NORTH KOREAN leader Kim Jong-un shakes hands with Suh Hoon, South Korea’s chief of the National Intelligence Service at the truce village of Panmunjom inside the demilitarized zone separating the two Koreas in South Korea, April 2018.
(photo credit: KOREA SUMMIT PRESS POOL/REUTERS)
It’s understandable why Israeli officials would really want US President Donald Trump to score a tough nuclear deal with North Korea. If he does, the pressure will be on Iran.
What is less understandable is why Defense Minister Avigdor Liberman, Prime Minister Benjamin Netanyahu and Zionist Union MK and retired Maj.- Gen. Eyal Ben-Reuven seem so optimistic that this will happen.
Are they dreaming and engaging in wishful-thinking? Tuesday’s summit is likely going to be historic, simply because it is taking place and at the very least in the short term will likely boost Trump’s stature.
And if Trump really does pull off the impossible, a tough deal could put pressure on Iran.
Netanyahu relates Trump's efforts to denuclearize North Korea to his efforts to denuclearize Iran at the AJC Global Forum, June 10, 2018 (GPO)
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But there has been nothing to indicate that this will be a strong deal. The summit itself is a huge gift to Kim Jong Un and it came at almost no price.
National Security Adviser John Bolton, the administration’s hawk on North Korea, has been side-lined on the issue. Trump’s own rhetoric has growingly suggested that he wants a legacy deal even if he has to settle for less. Most North Korea experts say that “denuclearization” means something very different for Kim than it does for the US.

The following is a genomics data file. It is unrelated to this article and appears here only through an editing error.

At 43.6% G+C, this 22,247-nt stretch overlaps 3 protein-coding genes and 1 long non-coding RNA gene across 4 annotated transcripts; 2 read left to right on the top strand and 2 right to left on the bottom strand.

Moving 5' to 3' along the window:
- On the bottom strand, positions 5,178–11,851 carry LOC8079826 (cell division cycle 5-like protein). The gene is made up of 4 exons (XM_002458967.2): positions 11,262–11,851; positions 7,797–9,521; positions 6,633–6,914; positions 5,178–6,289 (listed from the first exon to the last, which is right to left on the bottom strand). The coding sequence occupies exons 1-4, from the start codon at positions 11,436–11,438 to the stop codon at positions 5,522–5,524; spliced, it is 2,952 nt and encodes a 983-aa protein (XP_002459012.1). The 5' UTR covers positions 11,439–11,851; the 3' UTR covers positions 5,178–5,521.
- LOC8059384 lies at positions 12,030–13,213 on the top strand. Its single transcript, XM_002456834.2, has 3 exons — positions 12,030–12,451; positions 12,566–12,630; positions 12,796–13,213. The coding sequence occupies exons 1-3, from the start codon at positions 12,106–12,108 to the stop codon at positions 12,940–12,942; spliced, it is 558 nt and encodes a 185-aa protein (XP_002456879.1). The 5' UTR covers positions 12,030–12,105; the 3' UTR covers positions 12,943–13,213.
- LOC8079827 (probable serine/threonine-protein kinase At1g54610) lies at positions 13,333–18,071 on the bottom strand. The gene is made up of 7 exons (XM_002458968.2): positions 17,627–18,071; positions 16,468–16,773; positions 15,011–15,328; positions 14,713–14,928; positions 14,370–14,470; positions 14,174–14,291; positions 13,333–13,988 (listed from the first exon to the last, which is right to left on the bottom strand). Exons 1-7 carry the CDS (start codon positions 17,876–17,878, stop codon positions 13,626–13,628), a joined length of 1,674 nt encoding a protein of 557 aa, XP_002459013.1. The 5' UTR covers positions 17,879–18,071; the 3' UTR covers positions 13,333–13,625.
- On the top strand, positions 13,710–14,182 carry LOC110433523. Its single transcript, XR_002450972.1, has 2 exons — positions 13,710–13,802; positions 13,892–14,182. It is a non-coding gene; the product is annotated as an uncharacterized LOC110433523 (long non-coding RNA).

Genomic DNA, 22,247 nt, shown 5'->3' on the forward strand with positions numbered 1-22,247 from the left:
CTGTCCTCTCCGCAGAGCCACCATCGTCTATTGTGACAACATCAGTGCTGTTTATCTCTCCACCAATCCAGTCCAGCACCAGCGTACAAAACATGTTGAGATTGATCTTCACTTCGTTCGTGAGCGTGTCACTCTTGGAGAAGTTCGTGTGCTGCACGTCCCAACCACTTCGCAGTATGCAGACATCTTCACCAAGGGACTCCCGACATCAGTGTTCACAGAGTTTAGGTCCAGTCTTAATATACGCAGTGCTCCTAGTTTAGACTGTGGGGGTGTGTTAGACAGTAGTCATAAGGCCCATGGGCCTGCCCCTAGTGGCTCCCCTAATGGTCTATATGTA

When Netanyahu said that “everyone prays for the success of this effort” – will he be ready to lower the definition of success to a weaker deal the way that Trump has signaled he will do? If Japan complains about the deal as weak - something he alluded to in a rhetorical scenario – but Trump asks for his support, what will he do? When Liberman said, “I wish that the model of total [North] Korean abandonment of its nuclear program could be realized in the case of Iran as well” – does he realize that all signals are that Pyongyang will not agree to complete denuclearization.
Does he realize that whatever they do agree to will likely be cash heavy on the front end toward the North with nuclear concessions spread out over time much like the Iran deal? When Ben-Reuven said that a US deal with North Korea should include provisions for it ending its alliances with Iran, Hezbollah and Syria – does he realize these items are either not, or barely on, the agenda? The chorus was so speculatively positive from a group that is normally skeptical that one wonders whether Israeli officials were asked to make positive comments.
The only political official whose public statements seemed to fully encompass not just the potential benefit for Israel with Iran from this summit, but also the potential dangers, was Energy and Water Minister Yuval Steinitz.
Steinitz told Army Radio on Monday that a positive result with North Korea could lead to pressure on Iran, but he also sounded clear-eyed about the pitfalls.
“If in contrast, there is a failure with North Korea and if North Korea succeeds to outwit the US and is able to maintain its nuclear weapons and nuclear infrastructure, then the Iranians will dig in and do everything to maintain their [nuclear] infrastructure with the hope that they will also obtain a nuclear weapon in the future,” he said.
There is nothing wrong with hoping for the best and positive breakthroughs in international relations do happen. But one thing that has saved Israel in the past has been always also planning for the worst.
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